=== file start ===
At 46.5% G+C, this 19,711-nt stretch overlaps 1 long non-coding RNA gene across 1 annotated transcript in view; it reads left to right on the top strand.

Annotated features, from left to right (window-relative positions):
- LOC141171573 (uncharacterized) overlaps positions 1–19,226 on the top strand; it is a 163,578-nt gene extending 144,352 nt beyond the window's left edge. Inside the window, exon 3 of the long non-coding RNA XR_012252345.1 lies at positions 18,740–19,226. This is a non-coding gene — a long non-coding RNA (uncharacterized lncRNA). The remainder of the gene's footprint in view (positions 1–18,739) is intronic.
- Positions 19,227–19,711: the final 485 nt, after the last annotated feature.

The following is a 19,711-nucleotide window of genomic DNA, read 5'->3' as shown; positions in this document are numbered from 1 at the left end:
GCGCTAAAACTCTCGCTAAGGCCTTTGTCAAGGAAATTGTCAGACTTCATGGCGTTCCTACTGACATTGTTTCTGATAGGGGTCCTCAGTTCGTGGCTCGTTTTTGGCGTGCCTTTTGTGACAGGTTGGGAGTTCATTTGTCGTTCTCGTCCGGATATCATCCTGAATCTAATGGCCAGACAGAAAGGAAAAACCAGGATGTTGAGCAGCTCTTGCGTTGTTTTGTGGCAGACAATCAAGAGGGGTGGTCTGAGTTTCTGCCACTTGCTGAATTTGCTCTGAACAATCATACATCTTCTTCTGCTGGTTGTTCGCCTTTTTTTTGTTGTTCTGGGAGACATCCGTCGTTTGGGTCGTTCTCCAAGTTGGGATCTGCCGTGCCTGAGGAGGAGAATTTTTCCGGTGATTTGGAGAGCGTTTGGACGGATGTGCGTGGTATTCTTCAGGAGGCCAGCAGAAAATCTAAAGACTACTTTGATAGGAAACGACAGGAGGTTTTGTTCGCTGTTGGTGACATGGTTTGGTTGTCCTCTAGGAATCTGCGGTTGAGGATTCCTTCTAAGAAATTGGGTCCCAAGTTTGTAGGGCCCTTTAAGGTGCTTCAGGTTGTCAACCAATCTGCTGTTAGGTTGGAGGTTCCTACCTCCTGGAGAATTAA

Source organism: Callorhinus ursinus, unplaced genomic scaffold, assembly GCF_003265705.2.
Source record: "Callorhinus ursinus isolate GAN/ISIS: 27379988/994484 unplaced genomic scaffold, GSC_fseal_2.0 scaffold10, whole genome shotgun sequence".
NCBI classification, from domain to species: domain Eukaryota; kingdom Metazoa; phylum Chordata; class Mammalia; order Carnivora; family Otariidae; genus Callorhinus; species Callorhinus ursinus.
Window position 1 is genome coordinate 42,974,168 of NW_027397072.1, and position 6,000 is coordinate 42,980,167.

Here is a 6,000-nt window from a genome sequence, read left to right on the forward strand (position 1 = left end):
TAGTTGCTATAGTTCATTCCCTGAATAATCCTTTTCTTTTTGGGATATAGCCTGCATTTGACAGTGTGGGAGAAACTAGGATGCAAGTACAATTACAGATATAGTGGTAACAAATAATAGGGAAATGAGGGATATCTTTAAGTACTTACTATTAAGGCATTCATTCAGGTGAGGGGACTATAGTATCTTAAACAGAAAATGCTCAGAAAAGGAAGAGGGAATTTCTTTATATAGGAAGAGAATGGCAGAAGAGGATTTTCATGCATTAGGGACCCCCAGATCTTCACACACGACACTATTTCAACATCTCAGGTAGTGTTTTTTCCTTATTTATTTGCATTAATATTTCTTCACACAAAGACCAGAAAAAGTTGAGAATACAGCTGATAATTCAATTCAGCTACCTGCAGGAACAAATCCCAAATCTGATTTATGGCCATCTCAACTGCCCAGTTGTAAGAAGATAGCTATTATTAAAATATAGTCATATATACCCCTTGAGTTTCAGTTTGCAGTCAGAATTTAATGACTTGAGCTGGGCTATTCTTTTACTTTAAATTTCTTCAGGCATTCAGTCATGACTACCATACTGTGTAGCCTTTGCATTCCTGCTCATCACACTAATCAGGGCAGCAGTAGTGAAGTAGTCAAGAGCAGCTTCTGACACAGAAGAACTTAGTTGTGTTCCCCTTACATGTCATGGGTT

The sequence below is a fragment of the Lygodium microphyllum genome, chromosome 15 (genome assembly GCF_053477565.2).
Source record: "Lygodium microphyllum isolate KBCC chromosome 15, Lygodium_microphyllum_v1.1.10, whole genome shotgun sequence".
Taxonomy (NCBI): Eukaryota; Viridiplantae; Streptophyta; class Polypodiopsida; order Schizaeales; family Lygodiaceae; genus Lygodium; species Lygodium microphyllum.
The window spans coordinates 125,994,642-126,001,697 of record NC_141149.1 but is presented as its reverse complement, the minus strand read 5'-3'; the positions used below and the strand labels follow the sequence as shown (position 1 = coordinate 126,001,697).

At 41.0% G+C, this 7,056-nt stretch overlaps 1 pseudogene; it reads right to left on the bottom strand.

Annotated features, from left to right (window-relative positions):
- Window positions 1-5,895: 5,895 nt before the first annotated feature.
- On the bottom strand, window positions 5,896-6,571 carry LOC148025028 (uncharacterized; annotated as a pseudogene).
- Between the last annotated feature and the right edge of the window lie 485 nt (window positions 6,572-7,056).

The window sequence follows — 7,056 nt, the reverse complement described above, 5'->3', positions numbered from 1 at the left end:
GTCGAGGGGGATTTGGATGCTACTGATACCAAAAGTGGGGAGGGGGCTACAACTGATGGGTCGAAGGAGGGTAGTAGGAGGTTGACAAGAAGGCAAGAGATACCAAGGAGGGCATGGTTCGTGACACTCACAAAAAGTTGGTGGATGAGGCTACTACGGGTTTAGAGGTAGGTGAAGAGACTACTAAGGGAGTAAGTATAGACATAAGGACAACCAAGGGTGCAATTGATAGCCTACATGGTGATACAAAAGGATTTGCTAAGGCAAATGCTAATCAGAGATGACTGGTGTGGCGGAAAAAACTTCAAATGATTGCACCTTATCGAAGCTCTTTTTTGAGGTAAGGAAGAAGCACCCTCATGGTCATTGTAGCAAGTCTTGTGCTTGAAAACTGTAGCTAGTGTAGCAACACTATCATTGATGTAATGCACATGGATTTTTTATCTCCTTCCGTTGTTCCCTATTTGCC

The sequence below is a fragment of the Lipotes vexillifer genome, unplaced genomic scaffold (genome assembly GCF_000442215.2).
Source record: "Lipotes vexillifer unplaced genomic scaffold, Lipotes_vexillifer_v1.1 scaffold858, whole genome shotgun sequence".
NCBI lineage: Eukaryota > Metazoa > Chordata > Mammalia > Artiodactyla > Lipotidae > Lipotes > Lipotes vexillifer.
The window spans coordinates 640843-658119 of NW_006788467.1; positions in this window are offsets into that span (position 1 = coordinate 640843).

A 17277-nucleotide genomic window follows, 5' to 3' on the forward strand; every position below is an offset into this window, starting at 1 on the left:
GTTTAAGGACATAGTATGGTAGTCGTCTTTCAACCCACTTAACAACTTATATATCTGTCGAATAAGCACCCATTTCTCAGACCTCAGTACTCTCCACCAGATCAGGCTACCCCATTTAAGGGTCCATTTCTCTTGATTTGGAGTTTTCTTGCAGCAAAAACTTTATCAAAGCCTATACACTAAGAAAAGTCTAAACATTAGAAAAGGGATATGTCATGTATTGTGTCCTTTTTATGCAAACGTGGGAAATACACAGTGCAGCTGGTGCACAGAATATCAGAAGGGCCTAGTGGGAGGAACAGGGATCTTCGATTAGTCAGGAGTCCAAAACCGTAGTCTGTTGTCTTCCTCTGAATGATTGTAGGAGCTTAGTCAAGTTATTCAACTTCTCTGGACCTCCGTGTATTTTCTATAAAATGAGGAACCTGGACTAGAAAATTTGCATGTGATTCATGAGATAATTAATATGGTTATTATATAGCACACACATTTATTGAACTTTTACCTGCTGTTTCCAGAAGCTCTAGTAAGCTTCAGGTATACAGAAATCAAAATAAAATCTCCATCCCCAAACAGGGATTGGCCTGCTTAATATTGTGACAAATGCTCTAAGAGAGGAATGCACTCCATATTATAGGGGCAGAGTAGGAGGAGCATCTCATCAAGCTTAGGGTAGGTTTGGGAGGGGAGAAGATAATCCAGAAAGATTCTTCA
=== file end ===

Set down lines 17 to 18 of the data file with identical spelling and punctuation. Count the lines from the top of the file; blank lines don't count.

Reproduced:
At 41.0% G+C, this 7,056-nt stretch overlaps 1 pseudogene; it reads right to left on the bottom strand.

Annotated features, from left to right (window-relative positions):